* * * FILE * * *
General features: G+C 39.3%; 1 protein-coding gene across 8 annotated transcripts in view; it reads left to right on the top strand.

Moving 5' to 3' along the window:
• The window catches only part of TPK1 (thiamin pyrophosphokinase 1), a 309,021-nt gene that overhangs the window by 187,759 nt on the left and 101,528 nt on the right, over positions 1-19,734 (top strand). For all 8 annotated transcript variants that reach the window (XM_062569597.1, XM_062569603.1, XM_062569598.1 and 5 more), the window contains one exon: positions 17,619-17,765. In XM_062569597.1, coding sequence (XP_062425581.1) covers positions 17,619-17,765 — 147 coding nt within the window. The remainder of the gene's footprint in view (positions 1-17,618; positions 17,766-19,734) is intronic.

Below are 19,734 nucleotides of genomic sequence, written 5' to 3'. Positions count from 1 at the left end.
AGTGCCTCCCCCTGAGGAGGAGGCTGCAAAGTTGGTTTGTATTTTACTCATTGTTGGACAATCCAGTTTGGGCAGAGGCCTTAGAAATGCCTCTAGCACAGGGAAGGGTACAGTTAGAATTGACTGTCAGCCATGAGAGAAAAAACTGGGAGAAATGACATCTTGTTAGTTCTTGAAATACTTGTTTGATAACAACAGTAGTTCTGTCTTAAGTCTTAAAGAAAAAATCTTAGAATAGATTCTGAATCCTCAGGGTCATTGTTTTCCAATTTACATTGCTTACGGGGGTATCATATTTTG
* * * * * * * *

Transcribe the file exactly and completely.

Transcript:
General features: G+C 39.3%; 1 protein-coding gene across 8 annotated transcripts in view; it reads left to right on the top strand.

Moving 5' to 3' along the window:
• The window catches only part of TPK1 (thiamin pyrophosphokinase 1), a 309,021-nt gene that overhangs the window by 187,759 nt on the left and 101,528 nt on the right, over positions 1-19,734 (top strand). For all 8 annotated transcript variants that reach the window (XM_062569597.1, XM_062569603.1, XM_062569598.1 and 5 more), the window contains one exon: positions 17,619-17,765. In XM_062569597.1, coding sequence (XP_062425581.1) covers positions 17,619-17,765 — 147 coding nt within the window. The remainder of the gene's footprint in view (positions 1-17,618; positions 17,766-19,734) is intronic.

Below are 19,734 nucleotides of genomic sequence, written 5' to 3'. Positions count from 1 at the left end.
AGTGCCTCCCCCTGAGGAGGAGGCTGCAAAGTTGGTTTGTATTTTACTCATTGTTGGACAATCCAGTTTGGGCAGAGGCCTTAGAAATGCCTCTAGCACAGGGAAGGGTACAGTTAGAATTGACTGTCAGCCATGAGAGAAAAAACTGGGAGAAATGACATCTTGTTAGTTCTTGAAATACTTGTTTGATAACAACAGTAGTTCTGTCTTAAGTCTTAAAGAAAAAATCTTAGAATAGATTCTGAATCCTCAGGGTCATTGTTTTCCAATTTACATTGCTTACGGGGGTATCATATTTTG